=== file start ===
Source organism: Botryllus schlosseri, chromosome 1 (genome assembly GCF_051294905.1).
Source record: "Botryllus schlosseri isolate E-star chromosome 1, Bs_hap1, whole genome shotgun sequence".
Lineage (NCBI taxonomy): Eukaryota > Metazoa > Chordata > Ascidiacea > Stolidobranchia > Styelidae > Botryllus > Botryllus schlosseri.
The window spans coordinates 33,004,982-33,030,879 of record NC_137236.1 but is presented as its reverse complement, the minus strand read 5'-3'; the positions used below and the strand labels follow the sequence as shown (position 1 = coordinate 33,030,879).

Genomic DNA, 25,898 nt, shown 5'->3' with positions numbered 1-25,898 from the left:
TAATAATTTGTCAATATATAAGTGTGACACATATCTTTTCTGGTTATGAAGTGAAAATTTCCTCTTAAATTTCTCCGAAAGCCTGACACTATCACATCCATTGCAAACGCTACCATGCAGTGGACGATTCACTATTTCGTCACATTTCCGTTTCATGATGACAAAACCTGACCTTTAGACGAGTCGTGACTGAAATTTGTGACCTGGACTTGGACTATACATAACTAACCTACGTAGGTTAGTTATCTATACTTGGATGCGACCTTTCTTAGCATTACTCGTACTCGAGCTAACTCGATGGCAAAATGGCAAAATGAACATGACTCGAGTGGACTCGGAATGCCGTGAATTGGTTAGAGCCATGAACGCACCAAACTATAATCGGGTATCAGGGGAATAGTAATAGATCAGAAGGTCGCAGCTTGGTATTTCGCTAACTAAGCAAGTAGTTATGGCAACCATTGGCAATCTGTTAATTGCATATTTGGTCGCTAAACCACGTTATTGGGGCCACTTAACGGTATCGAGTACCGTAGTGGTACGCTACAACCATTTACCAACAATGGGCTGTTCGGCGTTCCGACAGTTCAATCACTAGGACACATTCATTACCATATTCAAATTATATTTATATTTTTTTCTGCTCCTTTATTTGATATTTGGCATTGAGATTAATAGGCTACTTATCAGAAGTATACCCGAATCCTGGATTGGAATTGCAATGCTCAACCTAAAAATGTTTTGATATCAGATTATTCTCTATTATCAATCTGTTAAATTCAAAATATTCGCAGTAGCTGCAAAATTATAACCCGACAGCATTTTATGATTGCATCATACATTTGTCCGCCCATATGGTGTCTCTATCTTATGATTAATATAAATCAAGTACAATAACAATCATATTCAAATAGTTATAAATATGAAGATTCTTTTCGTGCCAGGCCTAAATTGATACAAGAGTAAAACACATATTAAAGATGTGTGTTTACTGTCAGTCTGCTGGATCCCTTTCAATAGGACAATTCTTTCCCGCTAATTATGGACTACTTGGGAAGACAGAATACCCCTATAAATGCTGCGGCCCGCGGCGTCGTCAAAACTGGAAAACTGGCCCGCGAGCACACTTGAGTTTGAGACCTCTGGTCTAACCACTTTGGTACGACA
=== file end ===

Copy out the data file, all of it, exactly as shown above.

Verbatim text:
Source organism: Botryllus schlosseri, chromosome 1 (genome assembly GCF_051294905.1).
Source record: "Botryllus schlosseri isolate E-star chromosome 1, Bs_hap1, whole genome shotgun sequence".
Lineage (NCBI taxonomy): Eukaryota > Metazoa > Chordata > Ascidiacea > Stolidobranchia > Styelidae > Botryllus > Botryllus schlosseri.
The window spans coordinates 33,004,982-33,030,879 of record NC_137236.1 but is presented as its reverse complement, the minus strand read 5'-3'; the positions used below and the strand labels follow the sequence as shown (position 1 = coordinate 33,030,879).

Genomic DNA, 25,898 nt, shown 5'->3' with positions numbered 1-25,898 from the left:
TAATAATTTGTCAATATATAAGTGTGACACATATCTTTTCTGGTTATGAAGTGAAAATTTCCTCTTAAATTTCTCCGAAAGCCTGACACTATCACATCCATTGCAAACGCTACCATGCAGTGGACGATTCACTATTTCGTCACATTTCCGTTTCATGATGACAAAACCTGACCTTTAGACGAGTCGTGACTGAAATTTGTGACCTGGACTTGGACTATACATAACTAACCTACGTAGGTTAGTTATCTATACTTGGATGCGACCTTTCTTAGCATTACTCGTACTCGAGCTAACTCGATGGCAAAATGGCAAAATGAACATGACTCGAGTGGACTCGGAATGCCGTGAATTGGTTAGAGCCATGAACGCACCAAACTATAATCGGGTATCAGGGGAATAGTAATAGATCAGAAGGTCGCAGCTTGGTATTTCGCTAACTAAGCAAGTAGTTATGGCAACCATTGGCAATCTGTTAATTGCATATTTGGTCGCTAAACCACGTTATTGGGGCCACTTAACGGTATCGAGTACCGTAGTGGTACGCTACAACCATTTACCAACAATGGGCTGTTCGGCGTTCCGACAGTTCAATCACTAGGACACATTCATTACCATATTCAAATTATATTTATATTTTTTTCTGCTCCTTTATTTGATATTTGGCATTGAGATTAATAGGCTACTTATCAGAAGTATACCCGAATCCTGGATTGGAATTGCAATGCTCAACCTAAAAATGTTTTGATATCAGATTATTCTCTATTATCAATCTGTTAAATTCAAAATATTCGCAGTAGCTGCAAAATTATAACCCGACAGCATTTTATGATTGCATCATACATTTGTCCGCCCATATGGTGTCTCTATCTTATGATTAATATAAATCAAGTACAATAACAATCATATTCAAATAGTTATAAATATGAAGATTCTTTTCGTGCCAGGCCTAAATTGATACAAGAGTAAAACACATATTAAAGATGTGTGTTTACTGTCAGTCTGCTGGATCCCTTTCAATAGGACAATTCTTTCCCGCTAATTATGGACTACTTGGGAAGACAGAATACCCCTATAAATGCTGCGGCCCGCGGCGTCGTCAAAACTGGAAAACTGGCCCGCGAGCACACTTGAGTTTGAGACCTCTGGTCTAACCACTTTGGTACGACA